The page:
In 2013, analysts are forecasting 1.2 billion smartphones and tablets will be sold worldwide, up from 821 million in 2012. The repercussions will have a widespread impact well beyond the mobile industry, changing everything from retail to medicine to manufacturing. Mutual Mobile today shared 10 predictions for how the mobile landscape will change in the coming year.
"Mobile has evolved from being a test project in the marketing department to become a driving force in a new system of engagement with customers, partners and employees," said John Arrow, CEO of Mutual Mobile. "In 2013, mobile will continue its meteoric rise, moving beyond the confines of a handheld device to impact everything in its path."
In 2013, the rise of mobile will mean:
Responsive Web will become the de-facto standard -- Companies will acknowledge that the process of creating and maintaining separate mobile and Web experiences is costly and inconsistent. By the end of the year, 100 percent of the top 25 most visited websites will be fully responsive, offering a scalable approach that creates an optimal experience on every front.
Apple embraces a universal OS -- Apple's announcement that iOS and OS X will be unified under a single leader is yet another sign the company intends to create a single, universal operating system across all of its devices -- an important step towards ensuring a consistent user experience across platforms, while increasing revenue opportunities.
Consumer electronics industry will experience significant decline -- As tablets continue to add functionality, they will render consumer electronics increasingly obsolete. Point and shoot cameras, GPS systems and video recorders are just the start. New battle lines have been drawn and hardware manufacturers will have to start thinking in terms of software, or become irrelevant. Escort is a leading innovator in this space.
IVR will fade into obscurity -- Companies will completely rethink customer support, leading to the demise of Interactive Voice Response (IVR). Instead, consumers will turn to mobile apps to inquire about products and services, ultimately making call centers irrelevant. Insurance companies already allow you to submit claims directly from your smartphone. Others will quickly follow suit.
Windows 8 will take a 10 percent share of the tablet market -- Companies that have been reluctant to invest in mobile will shift their thinking now that they can integrate Windows 8 tablets directly into their technology stack. While Microsoft may have its doubters, the company has always been able to catch up quickly.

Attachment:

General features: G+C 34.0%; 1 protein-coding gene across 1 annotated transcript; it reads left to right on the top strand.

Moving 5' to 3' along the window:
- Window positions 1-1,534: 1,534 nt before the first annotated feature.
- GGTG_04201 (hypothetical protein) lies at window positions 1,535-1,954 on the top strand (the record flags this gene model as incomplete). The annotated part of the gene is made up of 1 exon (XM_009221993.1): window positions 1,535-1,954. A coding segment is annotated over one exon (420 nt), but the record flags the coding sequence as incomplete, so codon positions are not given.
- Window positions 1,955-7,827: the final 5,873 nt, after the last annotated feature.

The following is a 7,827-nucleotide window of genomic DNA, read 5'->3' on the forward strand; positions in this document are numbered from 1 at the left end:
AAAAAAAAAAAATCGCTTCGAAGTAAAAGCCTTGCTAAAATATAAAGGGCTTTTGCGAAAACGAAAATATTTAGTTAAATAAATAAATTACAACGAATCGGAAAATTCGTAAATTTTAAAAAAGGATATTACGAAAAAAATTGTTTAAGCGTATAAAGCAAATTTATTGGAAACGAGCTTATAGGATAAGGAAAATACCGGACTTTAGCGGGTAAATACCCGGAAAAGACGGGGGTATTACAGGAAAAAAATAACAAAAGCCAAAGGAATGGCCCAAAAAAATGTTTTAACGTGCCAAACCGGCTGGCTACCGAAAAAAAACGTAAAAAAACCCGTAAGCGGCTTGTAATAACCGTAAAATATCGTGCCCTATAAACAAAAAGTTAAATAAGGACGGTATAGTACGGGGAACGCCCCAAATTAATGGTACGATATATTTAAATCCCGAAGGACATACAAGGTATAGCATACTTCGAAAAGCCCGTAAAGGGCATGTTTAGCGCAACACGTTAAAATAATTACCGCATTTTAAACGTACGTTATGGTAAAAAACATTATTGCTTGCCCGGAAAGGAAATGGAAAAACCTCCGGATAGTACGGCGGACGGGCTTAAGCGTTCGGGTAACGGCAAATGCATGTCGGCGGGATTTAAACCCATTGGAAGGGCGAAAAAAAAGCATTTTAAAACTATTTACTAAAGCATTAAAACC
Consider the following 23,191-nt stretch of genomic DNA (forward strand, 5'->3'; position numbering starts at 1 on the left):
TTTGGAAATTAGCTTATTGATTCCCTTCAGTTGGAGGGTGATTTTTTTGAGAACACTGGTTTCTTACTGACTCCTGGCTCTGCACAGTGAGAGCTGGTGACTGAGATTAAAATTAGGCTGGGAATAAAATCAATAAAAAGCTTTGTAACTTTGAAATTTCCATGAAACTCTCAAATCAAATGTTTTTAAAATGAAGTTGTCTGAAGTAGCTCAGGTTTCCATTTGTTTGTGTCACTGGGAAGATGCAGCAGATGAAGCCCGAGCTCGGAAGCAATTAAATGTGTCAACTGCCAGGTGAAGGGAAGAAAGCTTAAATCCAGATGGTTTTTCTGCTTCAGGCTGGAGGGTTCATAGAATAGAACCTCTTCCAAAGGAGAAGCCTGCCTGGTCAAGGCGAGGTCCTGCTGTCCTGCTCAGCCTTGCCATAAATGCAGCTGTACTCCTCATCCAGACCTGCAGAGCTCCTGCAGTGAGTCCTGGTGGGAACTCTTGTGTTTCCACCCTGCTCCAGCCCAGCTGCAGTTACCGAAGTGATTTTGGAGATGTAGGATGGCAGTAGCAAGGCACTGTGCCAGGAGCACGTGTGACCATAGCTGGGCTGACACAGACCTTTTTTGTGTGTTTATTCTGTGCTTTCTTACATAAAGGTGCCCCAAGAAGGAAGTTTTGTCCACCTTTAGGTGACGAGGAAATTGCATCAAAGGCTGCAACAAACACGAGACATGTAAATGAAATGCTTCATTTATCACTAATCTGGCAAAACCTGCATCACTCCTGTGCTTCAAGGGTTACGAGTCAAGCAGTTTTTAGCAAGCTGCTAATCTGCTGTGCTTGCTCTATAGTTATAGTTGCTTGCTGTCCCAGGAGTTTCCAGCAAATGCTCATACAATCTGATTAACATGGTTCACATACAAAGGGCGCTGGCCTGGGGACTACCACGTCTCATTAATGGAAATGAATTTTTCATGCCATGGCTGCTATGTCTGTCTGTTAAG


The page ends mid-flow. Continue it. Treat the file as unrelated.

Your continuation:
Mobile will kill direct mail -- The U.S. Postal Service is older than the United States, but by 2020 it is likely to be a thing of the past. Email is not only cheaper, but also more efficient, and now that it can be accessed from mobile devices -- anywhere, anytime -- the end is near for direct mail and the infrastructure that supports it.
Voice search will make its move -- Apple will enter the search engine business, using Siri to provide a voice-centric, highly UI-based search experience. Companies will then leverage this functionality to extend powerful new features to their end-users.
Only the strong survive -- Massive consolidation in the app development space will mean fewer, but more impactful players delivering strategic business solutions. Clients will transition from one-off transactional relationships to long-term partnerships focused on building the lifetime value of their business.
Android's days as the lesser OS are over -- Thanks to Ice Cream Sandwich and Jelly Bean, Android is capturing users at a rate of 1.3 million activations every day with a newly improved UI that is more user-centric, tactile and cognitive, and tears down the walls between applications. Keep an eye on these adoption figures as Android sets its sights on iOS.
Chief Mobile Officer takes a seat at the table -- As companies increasingly embrace mobile as a strategic initiative for the company, the role of Chief Mobile Officer (and new Center of Mobile Excellence) will become the key to organizational success, bridging the gap between sales, marketing, customer support and IT.
For years, mobile innovation has focused primarily on the consumer. However, moving into 2013 there are tremendous opportunities for companies to design an enterprise mobile strategy that aligns user needs, business goals and evolving technologies. Mutual Mobile's deep industry expertise helps organizations increase adoption and engagement, and generate real ROI from mobile investments. For more information, visit the Mutual
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